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Look Into The Crystal Ball

Have you ever been hiking along the trail in the foothills of northern Utah, or even in the badlands near Capitol Reef National Park in southern Utah, and stumbled across sea shells? If you haven't, trust me - they are there. You can find fossils and remains of aquatic organisms in some of the highest and driest places on Earth. How is that possible? How did they get there?

Look closely at the USGSanimation above. Notice that North America and Utah begin at the top left section of the globe. As the animation occurs North America moves away from the other continents. The land that makes up our state used to be much closer to the equator. How would you characterize the climate of equatorial locations?

 
Did you describe the equator as being warm, moist, green and tropical? When Utah was in that location, there was a similar climate here. Ancient Lake Bonneville in the north and inland seas in the south dominated the landscape. The organisms in those climates lived, died and left their remains. These remains formed fossils. During the time these fossils formed, different types of rocks formed from those being formed now. Geological processes have changed the shape, elevation, and location of the land, causing a major shift in the climate here.
 

Try It!

Can you predict the effects on other Earth systems from the plate movement and interactions that are described in this unit? Write a short story detailing a change in the landscape from plate movement, and how it affects the weather, climate and life in that area. Things that you might include in your short story are:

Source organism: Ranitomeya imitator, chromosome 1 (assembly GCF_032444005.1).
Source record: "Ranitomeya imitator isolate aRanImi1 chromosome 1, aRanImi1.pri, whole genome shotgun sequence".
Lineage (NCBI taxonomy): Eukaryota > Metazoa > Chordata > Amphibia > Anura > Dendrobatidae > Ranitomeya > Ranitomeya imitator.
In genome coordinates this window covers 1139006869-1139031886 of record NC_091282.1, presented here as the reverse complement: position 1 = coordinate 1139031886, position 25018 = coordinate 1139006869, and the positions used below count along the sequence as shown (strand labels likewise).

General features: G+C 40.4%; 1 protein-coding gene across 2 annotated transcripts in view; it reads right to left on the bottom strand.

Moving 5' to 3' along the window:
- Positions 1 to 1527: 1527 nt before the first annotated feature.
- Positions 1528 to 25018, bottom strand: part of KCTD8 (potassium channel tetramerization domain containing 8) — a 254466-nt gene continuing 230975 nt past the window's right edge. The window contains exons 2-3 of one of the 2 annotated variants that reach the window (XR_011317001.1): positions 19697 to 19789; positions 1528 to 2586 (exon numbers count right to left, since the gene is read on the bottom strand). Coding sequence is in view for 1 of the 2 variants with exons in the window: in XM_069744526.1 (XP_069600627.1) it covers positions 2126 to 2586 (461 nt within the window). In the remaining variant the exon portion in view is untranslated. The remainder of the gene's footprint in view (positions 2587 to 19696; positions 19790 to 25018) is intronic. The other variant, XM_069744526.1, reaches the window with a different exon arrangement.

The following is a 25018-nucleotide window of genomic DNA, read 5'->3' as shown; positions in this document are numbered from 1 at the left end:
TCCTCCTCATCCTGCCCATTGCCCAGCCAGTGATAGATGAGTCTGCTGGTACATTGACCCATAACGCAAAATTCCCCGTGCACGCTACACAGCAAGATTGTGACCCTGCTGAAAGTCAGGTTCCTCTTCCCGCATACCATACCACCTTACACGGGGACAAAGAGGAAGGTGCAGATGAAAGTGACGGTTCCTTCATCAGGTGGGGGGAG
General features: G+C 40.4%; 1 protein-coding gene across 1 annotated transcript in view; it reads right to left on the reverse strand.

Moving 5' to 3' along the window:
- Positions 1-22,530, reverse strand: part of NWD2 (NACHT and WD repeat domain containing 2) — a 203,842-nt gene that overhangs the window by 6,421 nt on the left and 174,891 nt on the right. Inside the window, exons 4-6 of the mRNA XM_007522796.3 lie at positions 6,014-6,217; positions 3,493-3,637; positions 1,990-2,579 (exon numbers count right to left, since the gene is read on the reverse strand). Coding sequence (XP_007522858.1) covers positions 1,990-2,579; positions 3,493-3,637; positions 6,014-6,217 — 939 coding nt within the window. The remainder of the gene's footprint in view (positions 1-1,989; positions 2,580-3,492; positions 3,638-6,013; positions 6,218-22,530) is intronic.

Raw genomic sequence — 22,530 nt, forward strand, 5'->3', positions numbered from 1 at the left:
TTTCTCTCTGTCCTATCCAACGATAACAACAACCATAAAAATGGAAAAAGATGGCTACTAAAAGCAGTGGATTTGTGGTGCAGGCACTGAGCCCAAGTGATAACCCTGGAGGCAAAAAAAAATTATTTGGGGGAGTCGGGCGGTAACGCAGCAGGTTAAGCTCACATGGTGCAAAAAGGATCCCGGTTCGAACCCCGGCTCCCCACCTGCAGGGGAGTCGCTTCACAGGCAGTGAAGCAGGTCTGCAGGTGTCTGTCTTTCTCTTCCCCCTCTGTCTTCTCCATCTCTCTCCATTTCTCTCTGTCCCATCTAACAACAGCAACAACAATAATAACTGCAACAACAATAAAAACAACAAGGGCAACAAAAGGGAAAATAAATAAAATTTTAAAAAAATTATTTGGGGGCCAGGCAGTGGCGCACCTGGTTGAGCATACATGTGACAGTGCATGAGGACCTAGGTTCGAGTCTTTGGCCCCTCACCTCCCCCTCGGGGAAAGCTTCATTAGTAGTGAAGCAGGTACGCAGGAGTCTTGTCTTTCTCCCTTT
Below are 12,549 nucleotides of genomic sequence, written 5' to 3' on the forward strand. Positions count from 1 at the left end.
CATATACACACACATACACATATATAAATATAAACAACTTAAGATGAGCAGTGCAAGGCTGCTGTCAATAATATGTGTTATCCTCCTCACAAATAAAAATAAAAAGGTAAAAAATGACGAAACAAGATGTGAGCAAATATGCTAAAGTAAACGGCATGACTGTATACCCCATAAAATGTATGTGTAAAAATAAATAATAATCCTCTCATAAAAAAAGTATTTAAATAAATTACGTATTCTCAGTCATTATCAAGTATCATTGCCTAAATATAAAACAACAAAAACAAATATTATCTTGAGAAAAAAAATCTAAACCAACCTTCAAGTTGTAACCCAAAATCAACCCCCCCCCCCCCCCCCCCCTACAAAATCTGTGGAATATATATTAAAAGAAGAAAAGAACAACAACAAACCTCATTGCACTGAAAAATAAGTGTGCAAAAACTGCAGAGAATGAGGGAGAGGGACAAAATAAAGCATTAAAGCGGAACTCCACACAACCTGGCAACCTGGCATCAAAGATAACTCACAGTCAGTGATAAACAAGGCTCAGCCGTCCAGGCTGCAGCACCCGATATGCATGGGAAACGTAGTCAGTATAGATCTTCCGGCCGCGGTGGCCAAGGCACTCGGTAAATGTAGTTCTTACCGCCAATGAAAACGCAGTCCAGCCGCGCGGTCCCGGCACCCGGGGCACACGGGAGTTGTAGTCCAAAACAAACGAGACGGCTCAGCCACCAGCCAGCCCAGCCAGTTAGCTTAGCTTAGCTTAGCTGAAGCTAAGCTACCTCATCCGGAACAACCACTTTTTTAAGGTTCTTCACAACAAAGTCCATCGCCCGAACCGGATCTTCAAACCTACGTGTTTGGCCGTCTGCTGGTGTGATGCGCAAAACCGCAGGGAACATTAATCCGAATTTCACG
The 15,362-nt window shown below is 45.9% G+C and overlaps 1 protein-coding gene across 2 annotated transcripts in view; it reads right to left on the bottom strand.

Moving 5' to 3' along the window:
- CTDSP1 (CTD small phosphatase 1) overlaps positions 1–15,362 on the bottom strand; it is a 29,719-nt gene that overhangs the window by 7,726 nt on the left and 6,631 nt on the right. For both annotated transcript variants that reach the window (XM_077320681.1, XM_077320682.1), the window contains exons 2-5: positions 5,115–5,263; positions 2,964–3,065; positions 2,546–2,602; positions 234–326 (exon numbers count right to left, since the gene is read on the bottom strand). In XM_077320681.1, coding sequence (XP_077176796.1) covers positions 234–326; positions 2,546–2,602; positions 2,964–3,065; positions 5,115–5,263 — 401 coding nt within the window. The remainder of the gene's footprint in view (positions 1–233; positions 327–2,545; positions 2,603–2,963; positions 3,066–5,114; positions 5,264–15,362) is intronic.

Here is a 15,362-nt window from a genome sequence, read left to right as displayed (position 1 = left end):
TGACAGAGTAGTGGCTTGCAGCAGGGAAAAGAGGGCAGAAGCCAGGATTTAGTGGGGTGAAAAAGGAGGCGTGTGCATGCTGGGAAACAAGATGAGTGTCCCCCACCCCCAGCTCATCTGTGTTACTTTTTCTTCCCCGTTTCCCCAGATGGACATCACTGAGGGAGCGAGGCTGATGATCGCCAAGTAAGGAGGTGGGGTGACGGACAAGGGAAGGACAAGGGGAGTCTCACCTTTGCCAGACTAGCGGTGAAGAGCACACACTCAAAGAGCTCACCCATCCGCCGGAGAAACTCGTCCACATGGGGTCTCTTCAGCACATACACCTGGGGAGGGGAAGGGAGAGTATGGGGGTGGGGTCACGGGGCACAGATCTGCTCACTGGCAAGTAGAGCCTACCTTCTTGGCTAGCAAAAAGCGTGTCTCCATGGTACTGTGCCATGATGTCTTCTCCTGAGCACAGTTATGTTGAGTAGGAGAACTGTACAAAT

• How would volcanic eruptions affect weather and climate?
  • What effect would mountain building have on waterways?
  • How could uplift and elevation change affect animal and plant diversity?
  • What effect could upwelling from ocean vents have on the biomass of the area?

Be creative with your writing. You could take the point of view of an organism in the area, a mountain, volcano or even the energy of an earthquake. You are not limited to the examples listed above.

 

Analysis:

  1. What differences exist between the story you created and the stories of your friends or classmates?
  2. Who created the most unique story?
    • Why was this story so interesting to read?
 
Review science lab safety rules here.

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Teachers should view the Teacher Site Map to relate Sci-ber text and the USOE Earth Systems Science core.

 


Updated October 24, 2008 by: Glen Westbroek

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